The UK governments much delayed sustainable heating strategy is still eagerly awaited, not least given the UK energy cost crisis. With gas prices high, a coal plant had to be cranked up to meet power demand when offshore wind input was low and then a cross-channel power link went out of service. The resultant rise in power prices and the prospect of more energy prices rises, raise major, political, economic and social issues. However, more optimistically it was argued that, longer term, higher gas prices could help accelerate the shift from gas to renewables, backed by energy storage. That might include solar with hydrogen back up and more offshore wind projects further out to sea in windier areas with higher load factors, and also tidal stream projects with inherently high levels of power availability. So renewables could become more reliable. They could also be a hedge against future wild gas price swings. Certainly, some claimed, we could have avoided the mess by pushing the alternative options more. Of course, not everyone saw it like this. Predictably, the Global Warming Policy Forum saw the price rises as being due to green taxes and green policies, with even worse to come if the government insisted on pushing for high cost heat pumps to replace gas boilers and natural gas. With energy and economic chaos predicted, it even called for the COP26 meeting to be cancelled! Interestingly, Ecotricity also came out with a ‘save our boilers’ campaign, in conjunction with the Daily Express, claiming, like the GWPF, that the heat pump route was too expensive. But its campaign proposals were very different from the GWPF’s. Whereas the GWPF want to stay with fossil gas for heating, Ecotricity wants the UK to go for green gas, with biomethane produced from grass in their planned anaerobic digestion (AD) gas-mill plants. It said running the gas mains and existing boilers with biogas would be much cheaper and easier than trying to install and then run electric heat pumps. Its UK wide green gas-mill plan would, it said, cost £30 bn, a tenth of what it claimed the heat pump plan would cost, ‘with zero % of the hassle, upheaval and waste.’ It would also insulate the UK from the vagaries of imported gas prices.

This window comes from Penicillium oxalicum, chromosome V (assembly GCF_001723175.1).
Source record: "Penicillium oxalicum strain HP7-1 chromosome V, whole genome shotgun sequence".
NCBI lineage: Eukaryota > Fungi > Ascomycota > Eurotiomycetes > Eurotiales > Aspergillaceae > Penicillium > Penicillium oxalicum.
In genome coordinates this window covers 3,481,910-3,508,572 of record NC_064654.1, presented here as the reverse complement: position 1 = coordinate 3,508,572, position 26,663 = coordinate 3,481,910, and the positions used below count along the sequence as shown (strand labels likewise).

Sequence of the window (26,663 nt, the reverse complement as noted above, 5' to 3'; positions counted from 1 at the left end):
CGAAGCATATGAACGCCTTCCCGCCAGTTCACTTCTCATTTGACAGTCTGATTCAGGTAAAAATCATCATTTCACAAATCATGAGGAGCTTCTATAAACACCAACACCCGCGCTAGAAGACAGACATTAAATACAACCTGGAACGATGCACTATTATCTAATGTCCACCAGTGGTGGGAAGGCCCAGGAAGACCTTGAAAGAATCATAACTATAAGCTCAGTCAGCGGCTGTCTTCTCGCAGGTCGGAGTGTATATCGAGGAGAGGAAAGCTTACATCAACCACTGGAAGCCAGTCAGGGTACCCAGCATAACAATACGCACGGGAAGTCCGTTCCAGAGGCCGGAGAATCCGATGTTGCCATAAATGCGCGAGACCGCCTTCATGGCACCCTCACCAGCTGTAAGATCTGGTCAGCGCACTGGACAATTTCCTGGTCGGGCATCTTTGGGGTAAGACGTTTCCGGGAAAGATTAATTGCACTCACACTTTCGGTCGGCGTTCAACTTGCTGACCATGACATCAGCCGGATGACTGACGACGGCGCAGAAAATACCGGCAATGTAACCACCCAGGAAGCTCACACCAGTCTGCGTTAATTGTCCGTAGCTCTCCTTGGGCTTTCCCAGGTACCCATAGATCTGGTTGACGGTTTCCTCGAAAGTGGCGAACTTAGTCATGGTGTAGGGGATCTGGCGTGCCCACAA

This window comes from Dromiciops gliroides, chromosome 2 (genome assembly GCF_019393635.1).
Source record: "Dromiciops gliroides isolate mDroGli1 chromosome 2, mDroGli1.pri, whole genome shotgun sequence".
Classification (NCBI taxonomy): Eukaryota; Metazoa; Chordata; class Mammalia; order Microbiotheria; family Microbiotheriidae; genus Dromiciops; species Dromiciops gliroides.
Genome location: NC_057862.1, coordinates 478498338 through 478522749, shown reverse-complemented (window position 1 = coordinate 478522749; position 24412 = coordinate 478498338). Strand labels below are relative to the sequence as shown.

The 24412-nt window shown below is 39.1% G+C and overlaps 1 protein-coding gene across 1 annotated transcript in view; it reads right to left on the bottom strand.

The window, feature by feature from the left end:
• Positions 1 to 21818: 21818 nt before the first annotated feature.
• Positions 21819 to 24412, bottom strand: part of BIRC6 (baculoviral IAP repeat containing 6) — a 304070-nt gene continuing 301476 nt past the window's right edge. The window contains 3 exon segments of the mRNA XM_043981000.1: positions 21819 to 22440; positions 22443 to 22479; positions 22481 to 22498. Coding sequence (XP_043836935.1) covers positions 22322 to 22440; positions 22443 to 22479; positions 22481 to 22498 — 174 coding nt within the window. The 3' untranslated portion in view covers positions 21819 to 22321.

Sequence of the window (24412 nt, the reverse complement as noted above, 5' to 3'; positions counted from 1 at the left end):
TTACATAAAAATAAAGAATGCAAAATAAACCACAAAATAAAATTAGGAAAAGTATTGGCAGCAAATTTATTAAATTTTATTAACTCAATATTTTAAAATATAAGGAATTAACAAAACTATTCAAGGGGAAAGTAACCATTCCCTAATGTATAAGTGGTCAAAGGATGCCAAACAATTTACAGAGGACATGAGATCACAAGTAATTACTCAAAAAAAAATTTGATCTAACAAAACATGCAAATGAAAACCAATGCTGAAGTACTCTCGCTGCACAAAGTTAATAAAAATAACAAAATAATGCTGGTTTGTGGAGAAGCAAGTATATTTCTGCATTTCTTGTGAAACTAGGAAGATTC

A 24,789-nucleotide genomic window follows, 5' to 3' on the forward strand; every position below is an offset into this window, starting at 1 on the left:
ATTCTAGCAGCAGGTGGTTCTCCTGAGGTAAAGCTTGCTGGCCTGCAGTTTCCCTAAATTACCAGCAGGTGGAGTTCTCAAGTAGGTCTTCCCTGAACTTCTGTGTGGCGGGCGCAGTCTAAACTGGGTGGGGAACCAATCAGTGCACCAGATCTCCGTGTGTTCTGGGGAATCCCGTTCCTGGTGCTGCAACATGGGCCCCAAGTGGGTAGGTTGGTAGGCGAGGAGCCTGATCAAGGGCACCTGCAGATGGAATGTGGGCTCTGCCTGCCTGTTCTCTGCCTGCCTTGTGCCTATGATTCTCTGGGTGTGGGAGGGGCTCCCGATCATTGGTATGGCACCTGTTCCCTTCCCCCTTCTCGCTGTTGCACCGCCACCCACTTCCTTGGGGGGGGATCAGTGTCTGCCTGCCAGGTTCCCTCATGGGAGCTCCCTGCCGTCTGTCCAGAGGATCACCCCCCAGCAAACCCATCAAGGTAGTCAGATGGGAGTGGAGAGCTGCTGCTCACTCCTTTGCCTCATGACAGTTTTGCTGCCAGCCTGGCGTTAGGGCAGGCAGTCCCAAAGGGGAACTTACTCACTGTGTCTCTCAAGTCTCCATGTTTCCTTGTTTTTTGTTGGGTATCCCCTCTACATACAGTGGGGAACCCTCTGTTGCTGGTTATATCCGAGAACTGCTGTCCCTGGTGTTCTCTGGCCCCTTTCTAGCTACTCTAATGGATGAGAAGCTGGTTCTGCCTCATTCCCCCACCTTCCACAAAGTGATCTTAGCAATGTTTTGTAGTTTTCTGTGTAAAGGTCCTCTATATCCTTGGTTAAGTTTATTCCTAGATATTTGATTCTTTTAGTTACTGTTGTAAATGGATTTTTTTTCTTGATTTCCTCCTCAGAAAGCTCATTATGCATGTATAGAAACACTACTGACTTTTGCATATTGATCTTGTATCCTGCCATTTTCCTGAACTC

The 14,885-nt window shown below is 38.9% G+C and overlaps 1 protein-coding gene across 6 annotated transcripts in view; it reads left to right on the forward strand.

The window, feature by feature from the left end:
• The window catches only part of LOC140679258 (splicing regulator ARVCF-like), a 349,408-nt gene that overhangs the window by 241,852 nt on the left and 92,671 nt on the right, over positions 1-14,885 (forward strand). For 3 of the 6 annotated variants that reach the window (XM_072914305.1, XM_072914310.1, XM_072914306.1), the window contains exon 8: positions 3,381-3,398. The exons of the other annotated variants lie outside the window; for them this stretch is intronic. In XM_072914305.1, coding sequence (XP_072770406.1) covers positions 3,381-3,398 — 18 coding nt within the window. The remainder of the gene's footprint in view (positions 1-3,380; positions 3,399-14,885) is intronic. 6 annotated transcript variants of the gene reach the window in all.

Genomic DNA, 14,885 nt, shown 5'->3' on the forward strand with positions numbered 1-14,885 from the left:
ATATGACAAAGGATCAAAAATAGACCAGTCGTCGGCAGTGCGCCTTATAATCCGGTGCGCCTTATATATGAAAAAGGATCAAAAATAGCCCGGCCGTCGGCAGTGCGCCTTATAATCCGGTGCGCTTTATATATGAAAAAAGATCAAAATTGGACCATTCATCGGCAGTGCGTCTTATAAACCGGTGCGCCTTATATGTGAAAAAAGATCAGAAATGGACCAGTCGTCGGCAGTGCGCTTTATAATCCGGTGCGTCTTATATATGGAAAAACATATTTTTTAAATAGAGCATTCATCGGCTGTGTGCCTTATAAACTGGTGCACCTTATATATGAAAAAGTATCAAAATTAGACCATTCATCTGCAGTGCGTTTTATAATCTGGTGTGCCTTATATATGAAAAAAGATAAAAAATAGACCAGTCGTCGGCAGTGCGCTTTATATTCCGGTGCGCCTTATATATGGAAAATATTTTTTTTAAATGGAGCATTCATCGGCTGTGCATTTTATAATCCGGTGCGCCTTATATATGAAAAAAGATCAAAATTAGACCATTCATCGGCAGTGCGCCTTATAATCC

Renew Extra 2nd Oct 2021 read more »